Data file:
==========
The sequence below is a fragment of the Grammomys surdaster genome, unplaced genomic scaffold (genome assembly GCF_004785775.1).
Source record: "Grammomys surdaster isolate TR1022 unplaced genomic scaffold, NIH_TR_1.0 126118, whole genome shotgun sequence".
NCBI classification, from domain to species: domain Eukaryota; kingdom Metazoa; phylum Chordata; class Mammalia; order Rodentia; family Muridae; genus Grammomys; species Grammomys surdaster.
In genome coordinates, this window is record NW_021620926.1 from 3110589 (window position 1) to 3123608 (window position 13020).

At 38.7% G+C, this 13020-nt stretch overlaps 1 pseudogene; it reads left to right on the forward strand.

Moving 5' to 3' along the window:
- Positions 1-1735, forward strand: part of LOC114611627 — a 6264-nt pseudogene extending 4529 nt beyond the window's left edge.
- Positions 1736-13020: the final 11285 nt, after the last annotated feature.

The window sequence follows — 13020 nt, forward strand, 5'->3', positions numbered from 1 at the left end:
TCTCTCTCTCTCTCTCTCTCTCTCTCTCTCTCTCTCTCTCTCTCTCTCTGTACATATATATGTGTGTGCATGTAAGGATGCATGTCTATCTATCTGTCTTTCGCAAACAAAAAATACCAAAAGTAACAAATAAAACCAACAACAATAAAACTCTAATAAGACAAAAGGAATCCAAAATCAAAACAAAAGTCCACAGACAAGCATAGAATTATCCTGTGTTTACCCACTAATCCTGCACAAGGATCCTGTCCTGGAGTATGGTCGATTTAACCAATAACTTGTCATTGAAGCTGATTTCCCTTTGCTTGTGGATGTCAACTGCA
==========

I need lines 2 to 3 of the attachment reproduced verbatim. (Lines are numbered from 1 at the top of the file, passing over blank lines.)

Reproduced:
Source record: "Grammomys surdaster isolate TR1022 unplaced genomic scaffold, NIH_TR_1.0 126118, whole genome shotgun sequence".
NCBI classification, from domain to species: domain Eukaryota; kingdom Metazoa; phylum Chordata; class Mammalia; order Rodentia; family Muridae; genus Grammomys; species Grammomys surdaster.